Playing with the big kids 

At five years old, the Whistler Film Festival strives to define its identity

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The "maverick spirit" has as much to do with where the Whistler Film Festival is headed as to where it is right now. While insiders know it’s the business deals that are the building blocks of a festival’s success, the mainstream perception is that a successful fest is the sum of its celebrity guests. But having a high measure of red carpet exclusivity is not necessarily a sign that an event has arrived, and deciding not to actively court celebs can be the road less traveled that makes all the difference. Take, for example, the highly esteemed Telluride Film Festival, in the comparable mountain resort town of Telluride, Colorado, which is known as an egalitarian occasion for true cineastes. There are no free passes for media and stars are made to stand in line with the ticket holding masses. (Don’t try "don’t you know who I am" in Telluride – it will get you absolutely nowhere.) The program, including special tributes, is kept secret, even from the press, until the official festival launch. And for this blatant celebrity blasphemy, this eschewing of the element of glitz and glam, Telluride has not been brushed off, but rather rewarded with a loyal following, a storied 32-year history, buzz-worthy programming and a list of sponsors that reads like a Forbes 500 feature. You don’t go to Telluride to be seen, you go to see films. And for that particular festival, it has worked just fine.

At this point in the life of the Whistler Film Festival Evans will admit he finds the Telluride model very attractive, and somewhat realistic and attainable. "I don’t think our festival is ever going to be a big schmoozy red carpet kind of thing. It’s more about ‘white carpet,’" he quips, adding, "we want to include everybody. No tuxedos; it’s Whistler chic." Although he emphasizes it is definitely too early in the game to officially declare festival policy as such. Should the A-List stars and the resulting paparazzi come calling to future Whistler film festivals, "it wouldn’t be such a bad thing," Evans muses. "I guess we’ll cross that bridge when we come to it."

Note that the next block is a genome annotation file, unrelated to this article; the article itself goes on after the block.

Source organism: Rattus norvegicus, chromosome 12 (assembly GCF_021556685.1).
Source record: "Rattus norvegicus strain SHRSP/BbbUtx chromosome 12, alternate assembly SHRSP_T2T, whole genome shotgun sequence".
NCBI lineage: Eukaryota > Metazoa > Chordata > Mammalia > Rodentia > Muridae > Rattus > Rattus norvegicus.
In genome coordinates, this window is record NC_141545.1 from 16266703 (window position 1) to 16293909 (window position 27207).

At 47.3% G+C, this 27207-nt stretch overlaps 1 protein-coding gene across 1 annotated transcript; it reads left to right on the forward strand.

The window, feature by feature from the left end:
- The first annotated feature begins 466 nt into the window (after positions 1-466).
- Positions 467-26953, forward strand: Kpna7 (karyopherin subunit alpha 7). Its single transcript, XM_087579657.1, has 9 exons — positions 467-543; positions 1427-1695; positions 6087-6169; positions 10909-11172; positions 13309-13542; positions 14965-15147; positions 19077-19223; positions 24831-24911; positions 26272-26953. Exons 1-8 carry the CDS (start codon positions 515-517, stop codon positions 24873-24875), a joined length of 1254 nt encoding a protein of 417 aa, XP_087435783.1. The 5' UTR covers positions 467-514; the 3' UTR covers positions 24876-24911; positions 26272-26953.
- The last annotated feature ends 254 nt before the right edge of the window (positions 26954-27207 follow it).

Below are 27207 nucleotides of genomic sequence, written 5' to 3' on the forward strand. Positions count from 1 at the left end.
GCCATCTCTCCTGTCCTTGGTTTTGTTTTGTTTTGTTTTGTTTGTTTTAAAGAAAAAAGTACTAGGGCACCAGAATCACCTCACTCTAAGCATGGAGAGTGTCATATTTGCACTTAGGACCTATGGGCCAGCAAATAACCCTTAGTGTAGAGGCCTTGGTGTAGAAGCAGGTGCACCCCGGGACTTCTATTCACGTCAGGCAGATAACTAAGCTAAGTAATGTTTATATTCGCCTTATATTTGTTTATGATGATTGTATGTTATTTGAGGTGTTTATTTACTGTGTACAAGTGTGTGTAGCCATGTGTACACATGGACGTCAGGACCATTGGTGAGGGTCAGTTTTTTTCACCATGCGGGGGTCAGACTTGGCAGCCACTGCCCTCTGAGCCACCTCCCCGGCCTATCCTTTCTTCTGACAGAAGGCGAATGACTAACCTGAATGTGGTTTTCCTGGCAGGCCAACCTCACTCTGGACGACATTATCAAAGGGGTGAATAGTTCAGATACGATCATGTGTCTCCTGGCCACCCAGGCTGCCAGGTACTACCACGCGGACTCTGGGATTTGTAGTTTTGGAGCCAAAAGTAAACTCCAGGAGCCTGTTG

For first-timer Fleming, there are no expectations, only a vague perception that the four-day Whistler Film Festival lends itself to a party atmosphere and will provide a refreshing opportunity for films that would have to scrape and beg for attention at a larger festival to have their merits duly noted. In any case, she says she is impressed by the ambitious filmmaker forum programming, which has definite potential to turn Whistler into a festival to be reckoned with. "All it takes is a couple of ideas and anything can happen," she says, considering that "in Toronto, the emphasis used to be on independent Canadian films... so who knows what Whistler will be in another 10 years."

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